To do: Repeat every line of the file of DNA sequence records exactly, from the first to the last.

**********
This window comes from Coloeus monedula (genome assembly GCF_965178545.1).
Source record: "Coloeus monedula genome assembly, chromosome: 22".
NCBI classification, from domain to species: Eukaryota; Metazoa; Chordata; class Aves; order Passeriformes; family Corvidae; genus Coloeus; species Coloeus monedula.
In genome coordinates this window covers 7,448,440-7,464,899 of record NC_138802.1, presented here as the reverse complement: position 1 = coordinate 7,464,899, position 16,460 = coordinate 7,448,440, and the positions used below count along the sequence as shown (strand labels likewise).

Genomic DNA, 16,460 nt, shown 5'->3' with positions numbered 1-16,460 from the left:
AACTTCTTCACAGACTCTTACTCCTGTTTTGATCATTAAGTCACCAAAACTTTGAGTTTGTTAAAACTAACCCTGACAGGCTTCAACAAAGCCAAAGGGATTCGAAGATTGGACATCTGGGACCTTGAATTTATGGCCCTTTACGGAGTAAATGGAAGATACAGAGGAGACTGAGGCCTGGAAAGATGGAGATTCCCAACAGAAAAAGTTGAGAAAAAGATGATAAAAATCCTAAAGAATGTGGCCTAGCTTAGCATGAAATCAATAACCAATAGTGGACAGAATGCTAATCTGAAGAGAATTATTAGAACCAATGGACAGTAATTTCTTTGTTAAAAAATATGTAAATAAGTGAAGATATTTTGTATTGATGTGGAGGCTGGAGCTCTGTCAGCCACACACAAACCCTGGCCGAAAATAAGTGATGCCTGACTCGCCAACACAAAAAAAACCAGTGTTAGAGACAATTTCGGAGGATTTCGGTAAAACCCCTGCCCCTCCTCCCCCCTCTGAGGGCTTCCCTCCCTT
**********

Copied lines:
This window comes from Coloeus monedula (genome assembly GCF_965178545.1).
Source record: "Coloeus monedula genome assembly, chromosome: 22".
NCBI classification, from domain to species: Eukaryota; Metazoa; Chordata; class Aves; order Passeriformes; family Corvidae; genus Coloeus; species Coloeus monedula.
In genome coordinates this window covers 7,448,440-7,464,899 of record NC_138802.1, presented here as the reverse complement: position 1 = coordinate 7,464,899, position 16,460 = coordinate 7,448,440, and the positions used below count along the sequence as shown (strand labels likewise).

Genomic DNA, 16,460 nt, shown 5'->3' with positions numbered 1-16,460 from the left:
AACTTCTTCACAGACTCTTACTCCTGTTTTGATCATTAAGTCACCAAAACTTTGAGTTTGTTAAAACTAACCCTGACAGGCTTCAACAAAGCCAAAGGGATTCGAAGATTGGACATCTGGGACCTTGAATTTATGGCCCTTTACGGAGTAAATGGAAGATACAGAGGAGACTGAGGCCTGGAAAGATGGAGATTCCCAACAGAAAAAGTTGAGAAAAAGATGATAAAAATCCTAAAGAATGTGGCCTAGCTTAGCATGAAATCAATAACCAATAGTGGACAGAATGCTAATCTGAAGAGAATTATTAGAACCAATGGACAGTAATTTCTTTGTTAAAAAATATGTAAATAAGTGAAGATATTTTGTATTGATGTGGAGGCTGGAGCTCTGTCAGCCACACACAAACCCTGGCCGAAAATAAGTGATGCCTGACTCGCCAACACAAAAAAAACCAGTGTTAGAGACAATTTCGGAGGATTTCGGTAAAACCCCTGCCCCTCCTCCCCCCTCTGAGGGCTTCCCTCCCTT